July 24, 2015

Legislative Update: House slows up,
while Senate moves full steam ahead


Work on the budget slowed down in the General Assembly this week after several Republican House members left on Wednesday to attend the American Legislative Exchange Council, ALEC, meeting out of state. House Speaker Tim Moore, like his predecessor Thom Tillis, also attended the conference.

But while the House slowed work up, the Senate moved full steam ahead on a long list of bills that had been sitting in various committees.

One bill that has drawn very vocal opposition is House Bill 562, which expands the areas in which concealed weapons can be carried. A district attorney, elected clerk of courts, magistrate, register of deeds, assistant district attorney, judge and a district attorney's investigator may now have a concealed weapon in the courtroom. Loaded weapons owned by those who have concealed weapons permits may be locked in their vehicles on college campuses.

Those who attend the North Carolina State Fair with concealed weapons permits will not be allowed into the fairgrounds with weapons and must leave their firearms either in a locked car or turn it in before entering the fairgrounds. This provision was added at the insistence of Agricultural Secretary Steve Troxler, who has said in a television interview that he didn't want concealed weapons present in the throngs of fair attendees. The bill will now go before the Senate for its second and third readings.

HB 765, the Regulatory Reform Act of 2015, was amended nine times before being sent back to the House for concurrence. A House committee  refused to rubber stamp the bill, and it is now heading for a joint conference committee. The bill, if signed into law, would weaken regulatory control over environmental issues and covers a broad range of nonrelated issues ranging from manufactured housing to confidentiality of internal environmental audits conducted by businesses.

The bill also includes a provision that in some civil cases in which the state or one of its agencies is involved, the judge may award attorney fees to the party that prevails against the state. However, if the state is the prevailing party, the other party must pay the state's legal fees.

HB 553 removes local government authority to enact ordinances that deal with the care of farm animals. The bill states: “Notwithstanding any other provision of law, no city ordinance may regulate standards of care for farm animals. For purposes of this section, 'standards of care for farm animals' includes the following: the construction, repair, or improvement of farm animal shelter or housing; restrictions on the types of feed or medicines that may be administered to farm animals; and exercise and social interaction requirements. For purposes of this section, the term 'farm animals' includes the following domesticated animals: cattle, oxen, bison, sheep, swine, goats, horses, ponies, mules, donkeys, hinnies, llamas, alpacas, lagomorphs, ratites, and poultry flocks of greater than 20 birds.”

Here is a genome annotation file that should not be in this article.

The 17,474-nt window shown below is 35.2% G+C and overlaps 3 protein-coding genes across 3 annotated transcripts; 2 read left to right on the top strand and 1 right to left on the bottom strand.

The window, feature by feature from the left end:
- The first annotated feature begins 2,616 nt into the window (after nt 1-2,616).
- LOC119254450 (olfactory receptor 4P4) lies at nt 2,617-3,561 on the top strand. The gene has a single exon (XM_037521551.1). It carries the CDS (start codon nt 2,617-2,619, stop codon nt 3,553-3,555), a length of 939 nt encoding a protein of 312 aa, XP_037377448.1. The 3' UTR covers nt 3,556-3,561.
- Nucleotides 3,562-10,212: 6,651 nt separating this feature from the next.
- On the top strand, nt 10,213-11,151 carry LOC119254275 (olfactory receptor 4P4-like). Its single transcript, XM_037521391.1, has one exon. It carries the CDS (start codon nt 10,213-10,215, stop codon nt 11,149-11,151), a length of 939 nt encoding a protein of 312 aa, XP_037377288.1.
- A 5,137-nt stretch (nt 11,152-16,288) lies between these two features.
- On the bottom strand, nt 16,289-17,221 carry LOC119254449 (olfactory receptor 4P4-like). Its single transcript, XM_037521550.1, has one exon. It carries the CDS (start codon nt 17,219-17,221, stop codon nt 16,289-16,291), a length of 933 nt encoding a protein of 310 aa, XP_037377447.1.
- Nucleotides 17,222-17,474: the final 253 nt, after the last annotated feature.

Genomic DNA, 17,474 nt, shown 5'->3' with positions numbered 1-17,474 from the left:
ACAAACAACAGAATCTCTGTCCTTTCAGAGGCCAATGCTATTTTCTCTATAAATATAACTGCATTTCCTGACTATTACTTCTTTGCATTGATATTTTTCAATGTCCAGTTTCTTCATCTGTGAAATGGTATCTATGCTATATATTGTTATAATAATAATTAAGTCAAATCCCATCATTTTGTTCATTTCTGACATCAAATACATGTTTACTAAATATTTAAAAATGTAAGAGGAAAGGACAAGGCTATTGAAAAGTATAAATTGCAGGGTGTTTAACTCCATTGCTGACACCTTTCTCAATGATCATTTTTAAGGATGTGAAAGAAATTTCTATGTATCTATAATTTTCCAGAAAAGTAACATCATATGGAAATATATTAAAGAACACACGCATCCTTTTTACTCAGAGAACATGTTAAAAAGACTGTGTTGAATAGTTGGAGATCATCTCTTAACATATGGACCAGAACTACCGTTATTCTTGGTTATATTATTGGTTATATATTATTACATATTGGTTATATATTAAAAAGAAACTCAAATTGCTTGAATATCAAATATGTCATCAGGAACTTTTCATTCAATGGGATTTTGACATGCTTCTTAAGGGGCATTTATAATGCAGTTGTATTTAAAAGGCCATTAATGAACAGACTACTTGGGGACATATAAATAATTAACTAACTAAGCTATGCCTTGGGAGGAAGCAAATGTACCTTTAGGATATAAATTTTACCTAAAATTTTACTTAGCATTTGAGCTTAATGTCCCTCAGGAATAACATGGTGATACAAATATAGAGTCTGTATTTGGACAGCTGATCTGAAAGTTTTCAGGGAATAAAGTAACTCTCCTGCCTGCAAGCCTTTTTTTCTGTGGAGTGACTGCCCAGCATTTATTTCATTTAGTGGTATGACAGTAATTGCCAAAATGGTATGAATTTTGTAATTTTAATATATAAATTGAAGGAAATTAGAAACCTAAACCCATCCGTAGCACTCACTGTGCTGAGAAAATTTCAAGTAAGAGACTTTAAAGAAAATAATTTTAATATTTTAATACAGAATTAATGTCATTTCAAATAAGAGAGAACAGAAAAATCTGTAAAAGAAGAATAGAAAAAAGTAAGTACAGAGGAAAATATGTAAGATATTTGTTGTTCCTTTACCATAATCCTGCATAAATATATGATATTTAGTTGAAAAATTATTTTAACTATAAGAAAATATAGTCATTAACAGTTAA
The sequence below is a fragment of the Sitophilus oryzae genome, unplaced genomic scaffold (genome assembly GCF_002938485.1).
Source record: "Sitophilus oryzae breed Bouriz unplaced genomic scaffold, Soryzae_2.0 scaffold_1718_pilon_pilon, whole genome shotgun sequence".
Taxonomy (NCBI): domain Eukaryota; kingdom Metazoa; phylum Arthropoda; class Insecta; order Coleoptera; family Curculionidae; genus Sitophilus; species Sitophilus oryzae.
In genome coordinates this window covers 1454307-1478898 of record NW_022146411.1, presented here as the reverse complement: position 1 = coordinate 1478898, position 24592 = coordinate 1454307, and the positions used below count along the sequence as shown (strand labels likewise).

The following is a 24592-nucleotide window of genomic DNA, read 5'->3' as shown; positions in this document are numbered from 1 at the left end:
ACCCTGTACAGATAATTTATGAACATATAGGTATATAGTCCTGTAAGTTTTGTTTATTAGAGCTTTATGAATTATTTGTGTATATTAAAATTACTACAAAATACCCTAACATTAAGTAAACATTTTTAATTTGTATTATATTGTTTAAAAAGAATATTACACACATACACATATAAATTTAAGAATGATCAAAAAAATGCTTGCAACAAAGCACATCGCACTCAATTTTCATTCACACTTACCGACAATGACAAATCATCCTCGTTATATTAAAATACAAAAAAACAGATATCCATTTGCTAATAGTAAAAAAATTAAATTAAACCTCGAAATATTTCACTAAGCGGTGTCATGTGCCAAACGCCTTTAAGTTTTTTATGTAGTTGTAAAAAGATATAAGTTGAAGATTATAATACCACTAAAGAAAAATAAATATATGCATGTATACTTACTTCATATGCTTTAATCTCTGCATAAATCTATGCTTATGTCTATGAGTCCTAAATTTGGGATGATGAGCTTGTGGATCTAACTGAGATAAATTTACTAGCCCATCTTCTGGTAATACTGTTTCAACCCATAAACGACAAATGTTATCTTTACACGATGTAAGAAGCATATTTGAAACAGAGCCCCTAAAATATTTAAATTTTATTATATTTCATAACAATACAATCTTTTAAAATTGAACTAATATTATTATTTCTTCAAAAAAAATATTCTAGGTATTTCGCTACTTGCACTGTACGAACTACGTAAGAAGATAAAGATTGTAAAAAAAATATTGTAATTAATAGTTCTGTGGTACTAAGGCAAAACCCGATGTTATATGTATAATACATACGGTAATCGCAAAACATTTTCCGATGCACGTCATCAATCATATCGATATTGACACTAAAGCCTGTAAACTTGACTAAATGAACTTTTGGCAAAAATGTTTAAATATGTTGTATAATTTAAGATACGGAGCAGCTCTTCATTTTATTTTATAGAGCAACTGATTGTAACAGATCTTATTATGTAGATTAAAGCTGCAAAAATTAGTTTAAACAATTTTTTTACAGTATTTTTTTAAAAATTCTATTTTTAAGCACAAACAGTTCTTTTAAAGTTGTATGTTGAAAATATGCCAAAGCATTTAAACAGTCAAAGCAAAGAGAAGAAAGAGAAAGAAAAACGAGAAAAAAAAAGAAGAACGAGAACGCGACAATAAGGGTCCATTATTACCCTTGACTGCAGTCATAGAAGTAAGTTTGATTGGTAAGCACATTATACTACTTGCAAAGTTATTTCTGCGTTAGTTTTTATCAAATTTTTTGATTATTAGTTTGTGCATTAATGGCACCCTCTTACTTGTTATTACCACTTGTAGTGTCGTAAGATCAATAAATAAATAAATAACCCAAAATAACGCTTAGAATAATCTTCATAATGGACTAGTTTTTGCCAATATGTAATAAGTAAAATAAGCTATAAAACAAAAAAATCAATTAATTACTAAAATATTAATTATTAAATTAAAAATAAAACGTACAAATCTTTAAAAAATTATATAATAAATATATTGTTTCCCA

HB 334 is an attempt to move the oversight of charter schools from under the N.C. Department of Public Instruction and place it under the State Board of Education. Opponents of the bill say that it is an attempt to remove all oversight from the tax-funded schools. Although the schools are considered nonprofits, they frequently are owned by for-profit corporations. Funding for charter schools is taken from the budget of the school district in which they are located. The private entities also may claim for their own use any property owned by the local school district but not in use.

As an example, if a local school system has 4,000 students and the charter school has 400, the local school system must hand over 10 percent of its budget revenues, including both state appropriations and local supplements. Because of the perceived possibility that charter schools could drain local public school budgets, a statewide cap was set on the number of such educational entities that could be created in the state. Last year, the General Assembly removed that cap, and the numbers have been quickly increasing.

One bill seeks to aim to catch up to today's technology. HB 792, Privacy Protection from Revenge Posting, if enacted into law, will make it a crime to use photos or videos to post online in an act of revenge if the person who is the object of the picture or video had an expectation of privacy. If the picture or video is of genital areas or sex acts, it will be a felony to use them for such a purpose.

The bill states: “A person is guilty of a Class H felony if, with the intent to coerce, harass,  intimidate, demean, humiliate, or cause financial loss to the depicted person, or with the intent to cause others to coerce, harass, intimidate, demean, humiliate, or cause financial loss to the depicted person, the person knowingly discloses an image of another person who is identifiable from the image itself or information offered in connection with the image, and whose intimate parts are exposed or who is engaged in sexual conduct, when the person knows or should have known that the depicted person has not consented to such disclosure and under circumstances such that the person knew or should have known that the depicted person had a reasonable expectation of privacy. In addition, the court may order the destruction of any image made in violation of this section.”

(Sandy Semans is a retired newspaper editor and reporter who now works as a free-lance writer.  She lives in Stumpy Point. Her update on the goings-on in this session of the General Assembly will appear weekly in The Island Free Press, usually on Friday.)


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